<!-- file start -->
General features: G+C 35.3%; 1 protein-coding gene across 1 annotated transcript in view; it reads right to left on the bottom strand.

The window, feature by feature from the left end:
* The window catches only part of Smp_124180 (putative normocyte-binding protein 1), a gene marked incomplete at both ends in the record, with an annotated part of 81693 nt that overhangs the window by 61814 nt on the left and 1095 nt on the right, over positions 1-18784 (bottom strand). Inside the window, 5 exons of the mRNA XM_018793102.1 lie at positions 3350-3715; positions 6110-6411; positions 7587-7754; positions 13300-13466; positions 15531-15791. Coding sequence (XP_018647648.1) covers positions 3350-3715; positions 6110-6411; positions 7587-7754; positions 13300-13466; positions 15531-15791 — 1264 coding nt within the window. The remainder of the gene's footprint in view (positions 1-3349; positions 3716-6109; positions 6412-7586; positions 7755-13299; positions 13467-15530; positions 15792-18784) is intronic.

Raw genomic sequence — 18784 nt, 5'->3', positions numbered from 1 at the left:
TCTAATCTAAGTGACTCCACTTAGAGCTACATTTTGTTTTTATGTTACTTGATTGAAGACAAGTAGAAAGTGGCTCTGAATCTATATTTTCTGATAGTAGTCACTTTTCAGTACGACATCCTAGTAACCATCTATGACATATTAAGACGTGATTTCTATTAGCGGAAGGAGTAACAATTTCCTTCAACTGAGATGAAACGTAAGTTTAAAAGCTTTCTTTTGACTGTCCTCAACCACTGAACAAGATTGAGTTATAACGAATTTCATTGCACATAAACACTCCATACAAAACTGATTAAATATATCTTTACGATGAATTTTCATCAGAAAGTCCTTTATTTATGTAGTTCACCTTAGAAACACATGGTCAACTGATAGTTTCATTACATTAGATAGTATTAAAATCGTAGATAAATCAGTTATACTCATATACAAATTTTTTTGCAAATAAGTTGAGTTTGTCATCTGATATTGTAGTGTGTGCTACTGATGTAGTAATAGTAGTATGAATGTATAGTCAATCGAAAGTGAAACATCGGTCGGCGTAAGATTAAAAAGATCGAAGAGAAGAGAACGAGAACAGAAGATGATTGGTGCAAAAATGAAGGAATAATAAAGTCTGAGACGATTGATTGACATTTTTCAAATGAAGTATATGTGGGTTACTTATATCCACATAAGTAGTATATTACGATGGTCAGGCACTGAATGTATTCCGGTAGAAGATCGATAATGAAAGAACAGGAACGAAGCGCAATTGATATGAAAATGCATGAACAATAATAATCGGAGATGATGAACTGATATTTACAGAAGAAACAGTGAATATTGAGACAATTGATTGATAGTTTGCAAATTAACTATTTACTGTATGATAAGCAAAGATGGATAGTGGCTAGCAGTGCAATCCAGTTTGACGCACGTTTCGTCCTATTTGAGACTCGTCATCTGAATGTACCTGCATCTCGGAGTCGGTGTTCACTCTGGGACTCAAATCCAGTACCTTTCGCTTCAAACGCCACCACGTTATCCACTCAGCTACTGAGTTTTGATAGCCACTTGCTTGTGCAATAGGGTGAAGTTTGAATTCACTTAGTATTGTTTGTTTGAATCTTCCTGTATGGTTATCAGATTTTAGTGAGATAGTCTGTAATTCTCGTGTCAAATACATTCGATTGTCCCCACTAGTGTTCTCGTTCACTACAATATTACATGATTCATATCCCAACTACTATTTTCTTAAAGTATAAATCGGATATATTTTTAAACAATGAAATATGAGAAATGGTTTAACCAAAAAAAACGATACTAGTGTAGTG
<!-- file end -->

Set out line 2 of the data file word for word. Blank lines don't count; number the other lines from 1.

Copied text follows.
The window, feature by feature from the left end: